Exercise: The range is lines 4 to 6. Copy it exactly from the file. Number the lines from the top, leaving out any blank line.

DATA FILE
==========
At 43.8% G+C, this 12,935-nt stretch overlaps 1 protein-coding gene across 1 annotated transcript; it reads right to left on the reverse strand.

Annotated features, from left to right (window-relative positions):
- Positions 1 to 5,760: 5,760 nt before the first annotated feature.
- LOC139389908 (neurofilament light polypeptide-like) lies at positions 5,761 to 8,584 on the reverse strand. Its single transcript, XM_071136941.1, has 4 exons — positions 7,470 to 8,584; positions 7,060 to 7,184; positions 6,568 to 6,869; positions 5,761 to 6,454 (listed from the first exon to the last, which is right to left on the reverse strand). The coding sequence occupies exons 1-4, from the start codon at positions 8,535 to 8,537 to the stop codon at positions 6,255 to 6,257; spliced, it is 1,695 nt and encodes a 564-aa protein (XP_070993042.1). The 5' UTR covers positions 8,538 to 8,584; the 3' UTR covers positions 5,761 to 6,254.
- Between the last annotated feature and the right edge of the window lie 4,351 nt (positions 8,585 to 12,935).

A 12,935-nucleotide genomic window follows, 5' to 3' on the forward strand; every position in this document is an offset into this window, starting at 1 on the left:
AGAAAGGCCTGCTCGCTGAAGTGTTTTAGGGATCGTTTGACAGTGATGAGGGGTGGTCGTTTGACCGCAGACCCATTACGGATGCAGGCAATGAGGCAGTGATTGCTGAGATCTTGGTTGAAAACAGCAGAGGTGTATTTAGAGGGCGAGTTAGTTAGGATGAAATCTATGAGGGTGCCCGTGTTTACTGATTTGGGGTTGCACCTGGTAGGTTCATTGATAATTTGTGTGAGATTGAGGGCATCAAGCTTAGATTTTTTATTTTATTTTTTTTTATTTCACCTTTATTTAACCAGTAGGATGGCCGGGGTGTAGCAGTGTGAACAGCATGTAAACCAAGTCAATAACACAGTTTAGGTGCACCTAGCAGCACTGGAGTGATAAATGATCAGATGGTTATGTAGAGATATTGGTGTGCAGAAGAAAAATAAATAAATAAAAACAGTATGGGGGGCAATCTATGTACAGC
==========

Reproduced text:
- LOC139389908 (neurofilament light polypeptide-like) lies at positions 5,761 to 8,584 on the reverse strand. Its single transcript, XM_071136941.1, has 4 exons — positions 7,470 to 8,584; positions 7,060 to 7,184; positions 6,568 to 6,869; positions 5,761 to 6,454 (listed from the first exon to the last, which is right to left on the reverse strand). The coding sequence occupies exons 1-4, from the start codon at positions 8,535 to 8,537 to the stop codon at positions 6,255 to 6,257; spliced, it is 1,695 nt and encodes a 564-aa protein (XP_070993042.1). The 5' UTR covers positions 8,538 to 8,584; the 3' UTR covers positions 5,761 to 6,254.
- Between the last annotated feature and the right edge of the window lie 4,351 nt (positions 8,585 to 12,935).

A 12,935-nucleotide genomic window follows, 5' to 3' on the forward strand; every position in this document is an offset into this window, starting at 1 on the left: